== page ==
• jojie

      JoeA@: :=). I agree. Taiwanese govt has not been recognized as separate entity from mainland China by UN, it is still a sub-province of China under the protectorate of USA in business terms.

  3. Sam S

    1. Why apologize at all when the investigation is pending? Is it not better to wait for the results and then (perhaps) apologize and hold whoever’s accountable accountable? The fact of the matter is we don’t know what happened. Yes, all the spectators are holding on to the detail of how many shots were fired, but can we really say, with all certainty, that we know what happened? Should we deprive our own countrymen of their right to a fair process by preemptively apologizing for their actions?

    2. The “recognition of sovereignty” issue should be on the table here. I’m no diplomat, but there is a reason why the heads of several sovereign countries don’t meet with the Taiwanese leadership in international summits. It seems that Taiwan’s turning this into a sovereignty issue, and they know we can’t just jump in and do it and put at risk our already shaky relationship with the Mainland. From my end, it seems that it’s Taiwan that’s bungling the situation at the moment. Either way, it should be on the table; and the conversation should be more complex than: “It’s Hong Kong all over again.”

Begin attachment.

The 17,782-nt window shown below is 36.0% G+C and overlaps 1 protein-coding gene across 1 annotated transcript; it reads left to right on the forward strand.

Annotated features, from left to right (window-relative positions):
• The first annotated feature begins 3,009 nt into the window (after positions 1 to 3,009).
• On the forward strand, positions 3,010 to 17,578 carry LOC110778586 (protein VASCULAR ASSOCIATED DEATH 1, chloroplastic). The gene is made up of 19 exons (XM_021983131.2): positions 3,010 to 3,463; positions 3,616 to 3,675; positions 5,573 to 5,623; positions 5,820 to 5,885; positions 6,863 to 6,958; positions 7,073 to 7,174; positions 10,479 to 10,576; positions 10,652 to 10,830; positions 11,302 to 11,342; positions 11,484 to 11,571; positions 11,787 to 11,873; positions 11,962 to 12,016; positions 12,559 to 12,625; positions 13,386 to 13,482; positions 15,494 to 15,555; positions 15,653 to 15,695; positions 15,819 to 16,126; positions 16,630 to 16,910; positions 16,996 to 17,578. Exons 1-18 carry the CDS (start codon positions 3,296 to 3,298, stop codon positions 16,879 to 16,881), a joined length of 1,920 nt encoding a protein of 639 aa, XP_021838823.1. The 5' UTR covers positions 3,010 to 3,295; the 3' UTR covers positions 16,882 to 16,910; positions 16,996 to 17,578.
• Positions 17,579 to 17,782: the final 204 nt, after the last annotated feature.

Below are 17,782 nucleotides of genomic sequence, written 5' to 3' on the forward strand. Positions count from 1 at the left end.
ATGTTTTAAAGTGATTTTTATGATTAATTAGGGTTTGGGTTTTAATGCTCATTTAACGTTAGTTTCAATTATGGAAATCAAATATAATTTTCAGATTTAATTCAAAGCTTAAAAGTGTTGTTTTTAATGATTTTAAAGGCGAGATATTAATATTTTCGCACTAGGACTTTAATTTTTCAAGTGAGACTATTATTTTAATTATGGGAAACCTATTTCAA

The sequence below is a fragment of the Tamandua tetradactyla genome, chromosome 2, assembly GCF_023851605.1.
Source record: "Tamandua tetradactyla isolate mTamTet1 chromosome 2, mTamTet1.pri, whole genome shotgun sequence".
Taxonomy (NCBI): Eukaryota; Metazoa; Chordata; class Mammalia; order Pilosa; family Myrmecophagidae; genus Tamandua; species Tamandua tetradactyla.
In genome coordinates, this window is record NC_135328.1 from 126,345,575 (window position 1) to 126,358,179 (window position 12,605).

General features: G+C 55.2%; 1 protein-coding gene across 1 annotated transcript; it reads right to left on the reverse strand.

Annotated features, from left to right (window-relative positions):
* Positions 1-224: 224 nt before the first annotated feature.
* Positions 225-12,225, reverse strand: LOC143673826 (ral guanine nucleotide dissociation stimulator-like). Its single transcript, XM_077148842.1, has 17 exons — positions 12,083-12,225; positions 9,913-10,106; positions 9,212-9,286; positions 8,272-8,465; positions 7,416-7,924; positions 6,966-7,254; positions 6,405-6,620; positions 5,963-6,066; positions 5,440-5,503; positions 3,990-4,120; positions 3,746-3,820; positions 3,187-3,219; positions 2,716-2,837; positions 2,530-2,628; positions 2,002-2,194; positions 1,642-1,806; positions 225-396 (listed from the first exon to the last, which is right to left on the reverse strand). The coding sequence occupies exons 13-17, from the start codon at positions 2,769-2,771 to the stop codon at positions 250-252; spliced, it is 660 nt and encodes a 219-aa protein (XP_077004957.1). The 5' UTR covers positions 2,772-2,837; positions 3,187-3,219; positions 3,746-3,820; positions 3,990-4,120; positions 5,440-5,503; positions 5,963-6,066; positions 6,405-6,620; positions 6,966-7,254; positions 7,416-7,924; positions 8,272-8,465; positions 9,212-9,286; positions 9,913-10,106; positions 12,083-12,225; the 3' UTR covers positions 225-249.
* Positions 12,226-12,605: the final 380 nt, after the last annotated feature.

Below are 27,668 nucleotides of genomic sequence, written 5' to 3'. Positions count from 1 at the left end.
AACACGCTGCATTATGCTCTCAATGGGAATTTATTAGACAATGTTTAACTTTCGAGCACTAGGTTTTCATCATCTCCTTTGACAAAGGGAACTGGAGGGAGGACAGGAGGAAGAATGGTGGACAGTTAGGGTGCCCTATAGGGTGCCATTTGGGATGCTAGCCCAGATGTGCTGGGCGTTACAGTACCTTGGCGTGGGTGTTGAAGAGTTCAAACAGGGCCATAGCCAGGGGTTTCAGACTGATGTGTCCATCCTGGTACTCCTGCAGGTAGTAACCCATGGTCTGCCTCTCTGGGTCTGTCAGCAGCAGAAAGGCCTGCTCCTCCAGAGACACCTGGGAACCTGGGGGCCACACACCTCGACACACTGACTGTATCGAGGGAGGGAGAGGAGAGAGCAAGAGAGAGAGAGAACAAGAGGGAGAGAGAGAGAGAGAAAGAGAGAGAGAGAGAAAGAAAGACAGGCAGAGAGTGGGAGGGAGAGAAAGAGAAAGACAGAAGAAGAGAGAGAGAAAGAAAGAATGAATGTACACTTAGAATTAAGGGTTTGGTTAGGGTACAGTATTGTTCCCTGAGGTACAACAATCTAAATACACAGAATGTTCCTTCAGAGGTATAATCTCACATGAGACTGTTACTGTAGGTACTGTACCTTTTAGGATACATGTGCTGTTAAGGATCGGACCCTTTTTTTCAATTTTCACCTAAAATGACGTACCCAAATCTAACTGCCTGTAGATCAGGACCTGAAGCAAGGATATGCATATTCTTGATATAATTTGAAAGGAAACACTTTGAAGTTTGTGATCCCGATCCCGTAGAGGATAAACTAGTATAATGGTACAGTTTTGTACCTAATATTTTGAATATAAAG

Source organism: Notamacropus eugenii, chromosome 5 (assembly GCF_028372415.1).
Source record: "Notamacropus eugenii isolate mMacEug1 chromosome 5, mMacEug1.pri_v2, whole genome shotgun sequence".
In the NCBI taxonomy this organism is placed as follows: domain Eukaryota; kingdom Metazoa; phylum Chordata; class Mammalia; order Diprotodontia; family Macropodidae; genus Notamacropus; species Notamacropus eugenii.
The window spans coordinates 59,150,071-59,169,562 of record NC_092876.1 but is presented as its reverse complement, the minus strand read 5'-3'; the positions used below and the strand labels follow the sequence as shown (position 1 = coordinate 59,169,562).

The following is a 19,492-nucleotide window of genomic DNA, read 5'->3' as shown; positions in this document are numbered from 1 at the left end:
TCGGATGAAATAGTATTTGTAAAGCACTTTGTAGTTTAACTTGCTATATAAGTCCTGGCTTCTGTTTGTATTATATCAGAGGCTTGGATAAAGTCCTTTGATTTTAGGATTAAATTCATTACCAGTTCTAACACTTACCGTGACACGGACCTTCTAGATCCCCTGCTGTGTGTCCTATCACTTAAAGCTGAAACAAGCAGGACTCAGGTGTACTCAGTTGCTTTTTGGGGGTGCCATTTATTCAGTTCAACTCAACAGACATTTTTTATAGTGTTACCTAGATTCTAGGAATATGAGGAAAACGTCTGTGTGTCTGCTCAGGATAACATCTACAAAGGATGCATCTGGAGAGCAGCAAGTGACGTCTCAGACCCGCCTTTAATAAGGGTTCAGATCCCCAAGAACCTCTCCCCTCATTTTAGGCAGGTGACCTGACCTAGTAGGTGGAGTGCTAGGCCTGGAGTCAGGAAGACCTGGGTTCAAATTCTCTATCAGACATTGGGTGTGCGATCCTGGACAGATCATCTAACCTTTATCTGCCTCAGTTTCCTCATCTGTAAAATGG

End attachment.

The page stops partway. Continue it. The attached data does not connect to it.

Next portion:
• manuel buencamino

      We cannot conclude that we committed an internationally wrongful act until our investigation is completed. Roque’s column would be beter titled as Jumping to Conclusions

    • I generally think Mr. Roque has good ideas, but in this instance, he is wrong. He is essentially advocating rush to judgment and apology before knowing all there is to know. In other terms, rushing judgment and submitting apology before the facts are in would be called a knee jerk response or even surrender or selling the Philippines down the river.

  4. manuel buencamino

    From Roque’s most recent column in Manila Standard